Usually I'm fine after 24 hours rest, or when my leg muscles are no longer sore......
Again, when you climb, or push at near your anaerobic threshold level (LT), you rely HEAVILY on Fast Twitch Type IIA fibers. These work very well in presence of oxigen. They have even more potential compare to their conterpart red fibers. And during a weight lifting session, you use them a lot.

But even more important, the Peripheral nervous system, namely the motor units (links between the nerves and the muscle fibers) get a lot of stress during a weight lifting session. In big muscle mass, a single motor unit can be connected to as many as 1500 muscle fibers. So these very thiny structures (as thick as hairs) basically get injured by these sessions. So even if you want to push hard on cycling afterward, some protection mechanisms that are part of the CNS prevent you to do so.

Doctor Morbius said:
....... It is my understanding that lifting weights - even when doing 15 to 20 reps - works white twitch fibers. That should leave the red twitch fibers fairly fresh to perform endurance related work.......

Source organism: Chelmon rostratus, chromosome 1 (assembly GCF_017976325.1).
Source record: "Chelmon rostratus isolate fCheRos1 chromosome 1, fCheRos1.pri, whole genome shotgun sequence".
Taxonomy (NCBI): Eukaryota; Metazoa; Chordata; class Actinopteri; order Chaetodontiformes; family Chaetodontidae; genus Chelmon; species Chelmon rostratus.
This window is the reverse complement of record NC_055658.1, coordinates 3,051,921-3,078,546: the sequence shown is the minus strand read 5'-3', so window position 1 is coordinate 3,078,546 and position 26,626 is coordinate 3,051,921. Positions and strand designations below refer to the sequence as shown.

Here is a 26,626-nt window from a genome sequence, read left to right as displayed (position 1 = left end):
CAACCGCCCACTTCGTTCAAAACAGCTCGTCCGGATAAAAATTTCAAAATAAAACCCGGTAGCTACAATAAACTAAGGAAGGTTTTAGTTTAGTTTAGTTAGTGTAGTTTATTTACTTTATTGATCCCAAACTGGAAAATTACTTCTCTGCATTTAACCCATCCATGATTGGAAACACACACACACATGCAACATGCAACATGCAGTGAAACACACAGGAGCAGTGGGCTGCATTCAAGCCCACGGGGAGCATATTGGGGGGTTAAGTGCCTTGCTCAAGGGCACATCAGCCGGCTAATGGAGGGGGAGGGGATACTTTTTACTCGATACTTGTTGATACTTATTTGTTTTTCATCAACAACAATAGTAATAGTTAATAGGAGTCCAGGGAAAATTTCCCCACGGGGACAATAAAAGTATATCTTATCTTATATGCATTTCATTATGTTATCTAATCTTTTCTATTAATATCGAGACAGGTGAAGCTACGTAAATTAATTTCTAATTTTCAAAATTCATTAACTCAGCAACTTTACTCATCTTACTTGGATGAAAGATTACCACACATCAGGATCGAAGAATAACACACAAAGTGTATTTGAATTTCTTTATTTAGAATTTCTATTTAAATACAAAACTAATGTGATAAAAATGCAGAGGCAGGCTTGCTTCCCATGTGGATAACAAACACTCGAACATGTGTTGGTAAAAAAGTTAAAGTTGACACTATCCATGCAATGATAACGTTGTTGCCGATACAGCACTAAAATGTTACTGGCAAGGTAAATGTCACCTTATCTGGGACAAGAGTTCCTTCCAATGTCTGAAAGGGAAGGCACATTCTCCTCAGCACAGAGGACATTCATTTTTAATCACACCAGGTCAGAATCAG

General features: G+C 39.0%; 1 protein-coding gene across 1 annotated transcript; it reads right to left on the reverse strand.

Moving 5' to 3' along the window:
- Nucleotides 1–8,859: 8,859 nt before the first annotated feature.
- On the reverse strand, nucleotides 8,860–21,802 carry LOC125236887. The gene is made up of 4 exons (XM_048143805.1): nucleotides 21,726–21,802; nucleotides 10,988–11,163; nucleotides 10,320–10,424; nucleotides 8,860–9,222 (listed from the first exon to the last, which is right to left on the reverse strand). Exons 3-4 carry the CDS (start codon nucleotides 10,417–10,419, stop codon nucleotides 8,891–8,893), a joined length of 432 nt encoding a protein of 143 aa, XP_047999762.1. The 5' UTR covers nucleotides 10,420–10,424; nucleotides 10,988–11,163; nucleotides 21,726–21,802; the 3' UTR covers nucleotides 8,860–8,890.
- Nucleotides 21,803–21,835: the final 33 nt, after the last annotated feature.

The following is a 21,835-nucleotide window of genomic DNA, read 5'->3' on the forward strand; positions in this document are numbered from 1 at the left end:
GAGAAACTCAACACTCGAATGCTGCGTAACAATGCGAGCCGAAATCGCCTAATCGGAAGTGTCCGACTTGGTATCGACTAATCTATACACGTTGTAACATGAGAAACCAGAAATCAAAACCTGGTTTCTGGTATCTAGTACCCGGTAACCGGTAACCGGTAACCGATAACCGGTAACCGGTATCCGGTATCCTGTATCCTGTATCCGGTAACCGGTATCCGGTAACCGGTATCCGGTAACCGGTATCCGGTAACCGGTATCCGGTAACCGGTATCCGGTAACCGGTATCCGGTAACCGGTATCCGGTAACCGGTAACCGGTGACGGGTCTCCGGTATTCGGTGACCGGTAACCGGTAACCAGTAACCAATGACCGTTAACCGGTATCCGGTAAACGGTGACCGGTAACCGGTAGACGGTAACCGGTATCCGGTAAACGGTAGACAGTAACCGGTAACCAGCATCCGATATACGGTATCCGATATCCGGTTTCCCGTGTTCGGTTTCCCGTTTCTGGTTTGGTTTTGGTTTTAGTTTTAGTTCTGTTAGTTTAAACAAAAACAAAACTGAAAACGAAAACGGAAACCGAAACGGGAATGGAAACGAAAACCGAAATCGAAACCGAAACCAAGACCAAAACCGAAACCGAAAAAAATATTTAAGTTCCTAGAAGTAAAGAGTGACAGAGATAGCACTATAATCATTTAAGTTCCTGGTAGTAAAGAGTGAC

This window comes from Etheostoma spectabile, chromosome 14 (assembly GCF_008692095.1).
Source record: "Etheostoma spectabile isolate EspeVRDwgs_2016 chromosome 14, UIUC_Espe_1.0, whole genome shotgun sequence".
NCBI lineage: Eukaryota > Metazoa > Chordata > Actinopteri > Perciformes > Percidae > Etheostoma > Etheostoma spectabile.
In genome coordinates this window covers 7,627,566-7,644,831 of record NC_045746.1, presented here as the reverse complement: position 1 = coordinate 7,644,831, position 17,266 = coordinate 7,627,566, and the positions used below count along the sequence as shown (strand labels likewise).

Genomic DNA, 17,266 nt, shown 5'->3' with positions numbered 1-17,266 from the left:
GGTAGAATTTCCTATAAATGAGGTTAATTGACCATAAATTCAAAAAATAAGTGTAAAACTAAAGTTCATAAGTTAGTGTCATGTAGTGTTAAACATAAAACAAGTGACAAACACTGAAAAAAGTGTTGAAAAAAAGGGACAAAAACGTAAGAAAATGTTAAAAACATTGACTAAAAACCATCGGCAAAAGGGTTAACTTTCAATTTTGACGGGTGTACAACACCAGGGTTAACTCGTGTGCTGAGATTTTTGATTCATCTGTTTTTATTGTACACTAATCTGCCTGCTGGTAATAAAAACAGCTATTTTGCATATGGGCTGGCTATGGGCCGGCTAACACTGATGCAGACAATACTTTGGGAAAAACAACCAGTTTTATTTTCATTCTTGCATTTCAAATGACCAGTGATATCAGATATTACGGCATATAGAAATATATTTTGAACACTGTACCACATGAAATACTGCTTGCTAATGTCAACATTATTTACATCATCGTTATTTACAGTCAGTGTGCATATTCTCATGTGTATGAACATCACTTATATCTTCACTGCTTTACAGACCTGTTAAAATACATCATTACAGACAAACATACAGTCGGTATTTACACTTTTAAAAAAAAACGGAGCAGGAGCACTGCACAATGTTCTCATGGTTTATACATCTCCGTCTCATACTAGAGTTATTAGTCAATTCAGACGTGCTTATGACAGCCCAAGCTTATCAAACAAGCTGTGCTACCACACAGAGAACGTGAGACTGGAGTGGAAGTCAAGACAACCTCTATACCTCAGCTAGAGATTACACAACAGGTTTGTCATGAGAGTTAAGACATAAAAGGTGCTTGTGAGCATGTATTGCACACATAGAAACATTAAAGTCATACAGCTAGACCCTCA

This is, by large, quite true. But a weight lifting session, when you take a closer look, is a bit more complex.

Take a simple movement for example : The Shoulder press. The delto muscles do most of the job, and if you put heavy resistance, the TypeIIB fibers will probably be recruited... at least at first. But as the set goes throught rep #7-8 and more, TypeIIB are getting tired, TypeIIA will get involved. And you know, when you start to slow down considerably, and you may even have help from someone to complete 1 or 2 very slow and painfull reps,, TypeI fibers get fired. The reason why the last reps are so slow, specially when you push to the limit, is that slower muscle twitch get involve. And that's because faster twitch fibers are already exhausted.

Also, everybody recommand to use free weight, as it recruits more muscle to work simultanously. Well, all those muscles don't have to push (or pull) to the limit of their capacity. Many muscles are needed just to stabilize the movements. Lower threshold fibers will get fired under those circunstances.:)